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Despite What We Know, A Lot of People Still Smoke

Despite What We Know, A Lot of People Still Smoke
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If you take a minute to think about just how crazy smoking is, you might wonder why people do it. Not only do the health consequences make smoking a poor decision, the financial ramifications are pretty obvious as well. So why on earth do people still do it?

Smoking used to be cool. Those who lived in high society (doctors, lawyers, actors and actresses) smoked cigarettes like they were going out of style. This added to smoking's popularity, but even those in more poor areas saw it as one of their favorite activities. At one point, nearly half of all men and close to one third of women smoked. But as time went on, we learned of the damage that was happening to our bodies. We learned what smoking was doing to our social behaviors. As we became more aware of what was going on, those who were rich moved away from smoking while those in poorer areas kept at it. Why?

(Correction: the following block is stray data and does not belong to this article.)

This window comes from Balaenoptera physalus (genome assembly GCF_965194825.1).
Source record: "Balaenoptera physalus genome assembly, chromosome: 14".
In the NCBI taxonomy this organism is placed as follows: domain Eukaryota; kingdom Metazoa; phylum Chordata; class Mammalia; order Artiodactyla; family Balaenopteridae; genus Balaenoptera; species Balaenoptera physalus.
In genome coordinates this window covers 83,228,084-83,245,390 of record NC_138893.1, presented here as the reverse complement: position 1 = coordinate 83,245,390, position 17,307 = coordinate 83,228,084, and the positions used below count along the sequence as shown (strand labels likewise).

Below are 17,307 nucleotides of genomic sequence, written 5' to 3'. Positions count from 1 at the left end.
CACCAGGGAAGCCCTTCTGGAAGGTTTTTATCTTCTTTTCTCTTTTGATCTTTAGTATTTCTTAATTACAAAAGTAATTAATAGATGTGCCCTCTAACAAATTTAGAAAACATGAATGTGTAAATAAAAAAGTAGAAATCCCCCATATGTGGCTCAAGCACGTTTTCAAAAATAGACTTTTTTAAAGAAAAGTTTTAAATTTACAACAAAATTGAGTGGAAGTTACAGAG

The New York Times recently reported on a study that describes how smoking is leaving bigger areas and sticking to the smaller areas: “This growing gap in smoking rates between rich and poor is helping drive inequality in health outcomes, experts say, with, for example, white women on the lowest rungs of the economic ladder now living shorter lives.“Smoking is leaving these fancy places, these big urban areas,” said Ali H. Mokdad, a researcher at the Institute for Health Metrics and Evaluation and an author of the study. “But it has remained in these poor and rural areas. They are getting left behind.”

Just How Many People Are Still Smoking?

Ultimately, adults have the ability to do what they want (for the most part), and rightly so. If someone wants to smoke, they can smoke. What happens when it’s someone you love, though? Obviously you want them to stop, but this can be difficult if they have become addicted.

The study showed that people who have lower levels of education were much more likely to smoke than those who had furthered their education from a higher learning institution. One staggering number from the study says that “Americans with a high school education or less make up 40 percent of the population, but they account for 55 percent of the nation’s 42 million smokers… and the smoking rate for adults has fallen 27 percent, but among the poor it has declined just 15 percent, according to the analysis. And among adults living in deep poverty in the South and Midwest, the smoking rate has not changed at all.”

Hopefully as time moves forward, we will be able to help those who continue to smoke realize that there is a much better way to live their lives. The benefits they will see from quitting go far beyond breaking a bad habit, as they’ll be considerably healthier and spending less money.

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